Printing Tips For You
Firstly thank you for taking the time to visit our printing website where you will find many tips on our pages and blogs about how to best construct your print files. Here are come comments from some of our printing pros along with one of my own. I hope you find them helpful.
Ira Blacker, Print Maestro
"Cardinal rule when doing any printing job with complex bindery: Work from the back to the front. Yes, in this case the caboose drives the commercial printing train. You would not want to design something that once printed cannot be bound. I have seen this done and it ain' t pretty! What you want to do is figure out what you want to end up with and plan from the finished product first.
Draft out our piece with not only the width and height, but the fold style, with printer marks above the image area (well out of the way especially for the high speed web presses), creep, which is the amount you add or subtract from each panel's successive fold so at the end of the day the fold is perfect with all panels being where they should be and not having art from one panel bleeding over into the next.
Think of the bindery type you are using: if perfect bound, know that you will need to slightly offset each of your pages away from the binding edge for a proper final visual effect. You would also not want to see any copy tucking into the bind area. If spiral bind know where the holds go and design away from them.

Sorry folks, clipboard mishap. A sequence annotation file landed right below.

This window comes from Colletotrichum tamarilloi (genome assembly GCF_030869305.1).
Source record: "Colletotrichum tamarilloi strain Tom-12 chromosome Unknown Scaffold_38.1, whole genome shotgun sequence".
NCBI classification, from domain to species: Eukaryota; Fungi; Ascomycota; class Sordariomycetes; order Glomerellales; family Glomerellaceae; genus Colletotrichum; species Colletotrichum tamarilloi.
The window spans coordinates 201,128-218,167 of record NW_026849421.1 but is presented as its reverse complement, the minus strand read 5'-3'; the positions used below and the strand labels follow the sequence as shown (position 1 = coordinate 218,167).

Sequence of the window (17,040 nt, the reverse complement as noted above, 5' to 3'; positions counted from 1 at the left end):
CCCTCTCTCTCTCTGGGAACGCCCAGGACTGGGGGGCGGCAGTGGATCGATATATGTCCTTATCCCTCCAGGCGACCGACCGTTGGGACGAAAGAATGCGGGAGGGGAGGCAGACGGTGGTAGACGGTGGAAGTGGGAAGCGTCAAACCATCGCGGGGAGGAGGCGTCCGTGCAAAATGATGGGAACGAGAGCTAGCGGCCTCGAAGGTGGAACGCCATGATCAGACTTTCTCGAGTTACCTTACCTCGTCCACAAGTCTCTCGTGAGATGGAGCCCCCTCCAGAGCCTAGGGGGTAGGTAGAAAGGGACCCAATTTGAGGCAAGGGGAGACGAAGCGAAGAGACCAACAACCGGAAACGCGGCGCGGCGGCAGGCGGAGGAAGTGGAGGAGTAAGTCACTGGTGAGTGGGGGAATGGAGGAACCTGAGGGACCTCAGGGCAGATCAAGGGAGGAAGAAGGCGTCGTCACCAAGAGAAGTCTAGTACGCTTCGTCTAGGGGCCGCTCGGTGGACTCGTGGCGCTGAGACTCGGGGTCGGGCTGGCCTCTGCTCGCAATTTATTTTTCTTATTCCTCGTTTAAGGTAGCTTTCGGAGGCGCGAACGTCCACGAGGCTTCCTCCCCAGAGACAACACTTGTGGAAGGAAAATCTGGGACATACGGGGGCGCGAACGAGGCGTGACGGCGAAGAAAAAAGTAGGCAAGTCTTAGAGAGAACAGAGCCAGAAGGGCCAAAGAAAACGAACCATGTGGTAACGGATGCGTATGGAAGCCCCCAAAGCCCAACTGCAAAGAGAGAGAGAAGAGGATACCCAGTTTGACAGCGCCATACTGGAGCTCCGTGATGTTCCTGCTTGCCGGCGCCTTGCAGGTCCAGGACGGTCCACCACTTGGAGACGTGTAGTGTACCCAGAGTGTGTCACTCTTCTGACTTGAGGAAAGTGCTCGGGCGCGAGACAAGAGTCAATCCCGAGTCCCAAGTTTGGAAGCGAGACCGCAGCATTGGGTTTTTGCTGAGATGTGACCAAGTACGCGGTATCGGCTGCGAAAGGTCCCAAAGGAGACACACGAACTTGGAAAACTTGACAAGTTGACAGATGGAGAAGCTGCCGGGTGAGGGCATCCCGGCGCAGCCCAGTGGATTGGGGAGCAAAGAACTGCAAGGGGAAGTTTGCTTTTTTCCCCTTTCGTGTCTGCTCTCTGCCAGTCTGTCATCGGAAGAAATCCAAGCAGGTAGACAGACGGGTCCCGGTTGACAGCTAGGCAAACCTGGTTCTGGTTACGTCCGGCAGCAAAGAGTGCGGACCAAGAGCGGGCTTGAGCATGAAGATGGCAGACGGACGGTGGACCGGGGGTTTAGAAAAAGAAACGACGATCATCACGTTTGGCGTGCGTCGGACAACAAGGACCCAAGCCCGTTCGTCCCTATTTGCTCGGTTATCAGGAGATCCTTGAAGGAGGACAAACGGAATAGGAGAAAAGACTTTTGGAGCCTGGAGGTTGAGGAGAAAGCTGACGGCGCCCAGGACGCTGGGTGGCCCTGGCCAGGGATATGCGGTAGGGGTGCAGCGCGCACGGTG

If your job is complicated then once you have your printing company in place, then send the file or a simple layout of your panels, folds, cuts, etc. to the pre pre press department for review in advance of your submitting finished art to the printing company."
Dave Ritchie, Foiling And Embossing Professional
"Foil stamping and embossing are excellent ways to upgrade the look of the piece you are printing. In order to achieve the desired effect, there needs to be good communication between the designer, printer and stamper. Some things to keep in mind when planning a foil job are:
Check with the stamper to see where the guide and gripper should be on the pre printed stock. Different foil presses may have different requirements.
Large solid areas combined with fine intricate areas may need to be run in two passes. The foil formulation needed to run one application may not work on the other.
If the foil is to stamp over litho, the ink and/or varnish must be wax free (never rubber based.)
Offset powder must be kept at a minimum when running the litho that will be stamped.
The only coating that foil will stick to is aqueous. If the piece is to be UV coated, it must be stamped prior to the coating.
Be aware that when you specify colors other than gold and silver that there are fewer adhesive formulations. Check to see that there is a formulation that is suitable for your application.
Foiled letterheads that are to be used in a laser printer should be tested prior to running the whole job. Different laser printer models run at various temperatures. None of the manufactures will guarantee that their foil with work 100% of the time."